I took a smoking vacation last weekend—it's the opposite of taking a vacation from smoking. I quit just over three years ago when I started dating my boyfriend, who has never had a cigarette in his life. To him, smoking is not only disgusting by virtue of its stink and residue; I think he finds its utility as a social aid borderline disturbing. It's true. If alcohol is a social lubricant, cigarettes are the gears that slide to and fro against it, keeping the night moving.
My friend Andrew wrote a very accurate play-by-play of the evening here, although the lithe antipathy of his pen is kind of masking the shuffling awkwardness with which we both moved through it. Neither of us really knew what to expect. "I have to go to this art thing tonight" he said "wanna come with?" It was certainly a thing, having much to do with art, but it had the darkly familiar feeling of the kind of Hollywood parties I frequented in order to distract myself during a particularly aimless and unproductive time in my life. We leaned against the wall, neither of us smokers, but both smoking to pass the time and make sense of what we had just seen / were seeing, most of which was celebrities and cameras and glad-handing men in suits with wet play-doh complexions; the calling card of face creams that cost more than your rent. Someone left an interesting comment in response to Andrew's article:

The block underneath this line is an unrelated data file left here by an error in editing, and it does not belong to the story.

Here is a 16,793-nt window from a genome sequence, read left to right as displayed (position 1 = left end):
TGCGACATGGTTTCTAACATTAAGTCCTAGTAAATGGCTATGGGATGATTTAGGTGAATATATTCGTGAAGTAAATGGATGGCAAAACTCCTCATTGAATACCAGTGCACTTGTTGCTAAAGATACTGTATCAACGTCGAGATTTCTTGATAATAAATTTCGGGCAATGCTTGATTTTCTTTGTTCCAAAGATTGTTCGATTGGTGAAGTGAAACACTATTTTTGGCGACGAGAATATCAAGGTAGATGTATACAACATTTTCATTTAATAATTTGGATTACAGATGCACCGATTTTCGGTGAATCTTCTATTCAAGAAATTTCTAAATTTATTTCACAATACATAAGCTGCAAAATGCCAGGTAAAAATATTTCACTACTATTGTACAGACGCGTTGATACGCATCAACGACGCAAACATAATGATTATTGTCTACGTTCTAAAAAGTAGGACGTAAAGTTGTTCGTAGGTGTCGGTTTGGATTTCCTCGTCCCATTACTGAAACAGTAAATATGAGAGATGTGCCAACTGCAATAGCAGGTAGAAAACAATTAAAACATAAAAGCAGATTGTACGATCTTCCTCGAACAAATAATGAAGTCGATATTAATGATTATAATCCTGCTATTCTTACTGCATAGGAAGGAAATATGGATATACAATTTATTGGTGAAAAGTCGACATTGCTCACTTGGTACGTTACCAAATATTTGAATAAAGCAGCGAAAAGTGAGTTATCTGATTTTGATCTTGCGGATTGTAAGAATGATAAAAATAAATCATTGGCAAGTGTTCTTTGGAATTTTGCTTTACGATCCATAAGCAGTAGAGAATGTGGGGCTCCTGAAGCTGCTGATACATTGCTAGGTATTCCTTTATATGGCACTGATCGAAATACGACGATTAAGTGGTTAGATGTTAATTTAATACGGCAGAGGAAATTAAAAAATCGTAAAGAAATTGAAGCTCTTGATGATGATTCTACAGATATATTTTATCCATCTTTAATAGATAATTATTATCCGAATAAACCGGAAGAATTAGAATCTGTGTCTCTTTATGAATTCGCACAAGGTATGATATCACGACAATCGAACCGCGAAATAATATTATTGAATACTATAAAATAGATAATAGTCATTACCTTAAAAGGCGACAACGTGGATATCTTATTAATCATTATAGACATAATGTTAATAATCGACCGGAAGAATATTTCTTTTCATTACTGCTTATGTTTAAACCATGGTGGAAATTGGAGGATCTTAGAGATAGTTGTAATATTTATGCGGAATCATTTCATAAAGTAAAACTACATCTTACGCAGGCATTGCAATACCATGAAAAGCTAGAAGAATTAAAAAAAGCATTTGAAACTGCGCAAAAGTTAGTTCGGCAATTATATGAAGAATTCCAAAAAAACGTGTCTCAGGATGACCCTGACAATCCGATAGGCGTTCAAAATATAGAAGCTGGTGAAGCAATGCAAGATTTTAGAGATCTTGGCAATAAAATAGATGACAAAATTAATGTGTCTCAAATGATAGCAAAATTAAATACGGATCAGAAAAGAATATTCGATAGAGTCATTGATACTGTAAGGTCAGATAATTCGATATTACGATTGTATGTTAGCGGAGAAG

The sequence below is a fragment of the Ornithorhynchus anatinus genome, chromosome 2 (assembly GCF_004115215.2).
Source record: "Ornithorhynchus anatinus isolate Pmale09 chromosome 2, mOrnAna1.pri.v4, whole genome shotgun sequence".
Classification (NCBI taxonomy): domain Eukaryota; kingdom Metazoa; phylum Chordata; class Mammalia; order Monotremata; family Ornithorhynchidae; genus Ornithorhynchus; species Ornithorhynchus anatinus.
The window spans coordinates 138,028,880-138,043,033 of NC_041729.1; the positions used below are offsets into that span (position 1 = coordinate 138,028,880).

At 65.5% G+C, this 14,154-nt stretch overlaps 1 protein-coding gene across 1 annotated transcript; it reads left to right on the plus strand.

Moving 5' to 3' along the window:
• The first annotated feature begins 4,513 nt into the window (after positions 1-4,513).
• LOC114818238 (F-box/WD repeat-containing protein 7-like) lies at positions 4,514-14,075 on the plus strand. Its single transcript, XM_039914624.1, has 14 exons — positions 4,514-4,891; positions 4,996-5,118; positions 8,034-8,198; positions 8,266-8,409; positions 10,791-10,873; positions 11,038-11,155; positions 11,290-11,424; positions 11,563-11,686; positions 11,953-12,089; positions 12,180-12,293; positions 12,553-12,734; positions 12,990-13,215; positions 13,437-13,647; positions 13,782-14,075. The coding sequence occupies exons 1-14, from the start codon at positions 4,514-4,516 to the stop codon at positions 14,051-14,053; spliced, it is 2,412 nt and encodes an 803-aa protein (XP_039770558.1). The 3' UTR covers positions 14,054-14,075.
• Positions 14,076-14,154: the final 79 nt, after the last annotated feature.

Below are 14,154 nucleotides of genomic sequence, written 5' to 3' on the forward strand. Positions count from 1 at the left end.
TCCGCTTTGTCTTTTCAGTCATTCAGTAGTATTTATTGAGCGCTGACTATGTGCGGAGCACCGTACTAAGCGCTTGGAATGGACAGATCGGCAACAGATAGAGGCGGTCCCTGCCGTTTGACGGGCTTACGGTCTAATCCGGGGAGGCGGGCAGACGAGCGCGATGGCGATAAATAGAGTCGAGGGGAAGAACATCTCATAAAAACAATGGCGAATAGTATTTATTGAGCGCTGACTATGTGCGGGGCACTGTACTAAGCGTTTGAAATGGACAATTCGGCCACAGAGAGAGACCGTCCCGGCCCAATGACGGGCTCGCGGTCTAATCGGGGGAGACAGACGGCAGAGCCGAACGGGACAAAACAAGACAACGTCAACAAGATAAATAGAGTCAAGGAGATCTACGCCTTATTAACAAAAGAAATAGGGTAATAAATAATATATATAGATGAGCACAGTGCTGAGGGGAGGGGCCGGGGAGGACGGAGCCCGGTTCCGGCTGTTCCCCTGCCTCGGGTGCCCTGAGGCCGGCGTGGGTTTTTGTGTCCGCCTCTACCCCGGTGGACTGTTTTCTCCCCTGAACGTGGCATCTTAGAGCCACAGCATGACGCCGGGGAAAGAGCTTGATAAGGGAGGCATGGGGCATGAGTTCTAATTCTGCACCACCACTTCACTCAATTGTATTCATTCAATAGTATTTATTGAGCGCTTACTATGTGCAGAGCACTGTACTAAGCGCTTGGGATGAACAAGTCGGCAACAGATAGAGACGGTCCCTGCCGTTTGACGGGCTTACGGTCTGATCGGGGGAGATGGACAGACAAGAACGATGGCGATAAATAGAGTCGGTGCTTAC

...[is there no] space to mention of any of the artwork? Only talk of the douche-in-suit glamor? [The] Douglas Gordon video was breathtaking, Aaron Young's videos as well. Andrew, aren't you doing a disservice to the artists by feeding into the perceived emptiness and not addressing the content, even if it is problematic?
By the time we reach bungalow one at the Chateau, I've had enough drinks and tiny crab things to genuinely enjoy myself. The cigarette gears were steadily turning, and as expected, the exchange and consumption of them led to some great conversations (just don't ask me to remember them). When I stepped gingerly up to the bar for what I decided would be my final drink, I spotted Mr. Ruscha himself standing next to me. I was just sober enough to not reach out and touch him, but I wanted some proof that he was real and not a hologram reproduced with permission from the artist. Waiting out the cold at the end of the night, the valet was taking longer than usual because Andrew lost his ticket. I shook my pack of cigarettes. I heard the last few shuffling around, but threw them out before getting in the car. There was no use for them anymore.